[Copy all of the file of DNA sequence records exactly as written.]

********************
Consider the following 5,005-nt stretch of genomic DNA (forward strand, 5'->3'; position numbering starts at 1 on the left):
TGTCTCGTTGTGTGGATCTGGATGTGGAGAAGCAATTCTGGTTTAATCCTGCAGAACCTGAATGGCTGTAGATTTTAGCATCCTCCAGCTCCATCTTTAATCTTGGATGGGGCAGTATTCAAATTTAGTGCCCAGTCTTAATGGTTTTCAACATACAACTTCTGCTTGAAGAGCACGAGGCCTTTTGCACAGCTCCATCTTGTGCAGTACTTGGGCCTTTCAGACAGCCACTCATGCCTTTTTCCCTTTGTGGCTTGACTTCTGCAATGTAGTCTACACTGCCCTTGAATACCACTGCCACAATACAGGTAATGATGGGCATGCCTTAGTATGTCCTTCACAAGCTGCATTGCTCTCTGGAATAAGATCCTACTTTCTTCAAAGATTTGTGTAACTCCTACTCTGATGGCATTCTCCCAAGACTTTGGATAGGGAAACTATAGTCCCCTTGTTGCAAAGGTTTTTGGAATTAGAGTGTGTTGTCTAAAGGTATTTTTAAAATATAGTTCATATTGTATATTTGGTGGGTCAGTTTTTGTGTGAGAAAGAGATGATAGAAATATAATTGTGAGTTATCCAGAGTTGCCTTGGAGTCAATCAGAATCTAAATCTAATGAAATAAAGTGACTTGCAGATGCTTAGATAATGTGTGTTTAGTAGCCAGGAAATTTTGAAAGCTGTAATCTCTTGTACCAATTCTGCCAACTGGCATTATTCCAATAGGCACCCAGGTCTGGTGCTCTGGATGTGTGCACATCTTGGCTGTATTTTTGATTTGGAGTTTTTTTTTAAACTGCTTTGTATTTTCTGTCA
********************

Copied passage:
Consider the following 5,005-nt stretch of genomic DNA (forward strand, 5'->3'; position numbering starts at 1 on the left):
TGTCTCGTTGTGTGGATCTGGATGTGGAGAAGCAATTCTGGTTTAATCCTGCAGAACCTGAATGGCTGTAGATTTTAGCATCCTCCAGCTCCATCTTTAATCTTGGATGGGGCAGTATTCAAATTTAGTGCCCAGTCTTAATGGTTTTCAACATACAACTTCTGCTTGAAGAGCACGAGGCCTTTTGCACAGCTCCATCTTGTGCAGTACTTGGGCCTTTCAGACAGCCACTCATGCCTTTTTCCCTTTGTGGCTTGACTTCTGCAATGTAGTCTACACTGCCCTTGAATACCACTGCCACAATACAGGTAATGATGGGCATGCCTTAGTATGTCCTTCACAAGCTGCATTGCTCTCTGGAATAAGATCCTACTTTCTTCAAAGATTTGTGTAACTCCTACTCTGATGGCATTCTCCCAAGACTTTGGATAGGGAAACTATAGTCCCCTTGTTGCAAAGGTTTTTGGAATTAGAGTGTGTTGTCTAAAGGTATTTTTAAAATATAGTTCATATTGTATATTTGGTGGGTCAGTTTTTGTGTGAGAAAGAGATGATAGAAATATAATTGTGAGTTATCCAGAGTTGCCTTGGAGTCAATCAGAATCTAAATCTAATGAAATAAAGTGACTTGCAGATGCTTAGATAATGTGTGTTTAGTAGCCAGGAAATTTTGAAAGCTGTAATCTCTTGTACCAATTCTGCCAACTGGCATTATTCCAATAGGCACCCAGGTCTGGTGCTCTGGATGTGTGCACATCTTGGCTGTATTTTTGATTTGGAGTTTTTTTTTAAACTGCTTTGTATTTTCTGTCA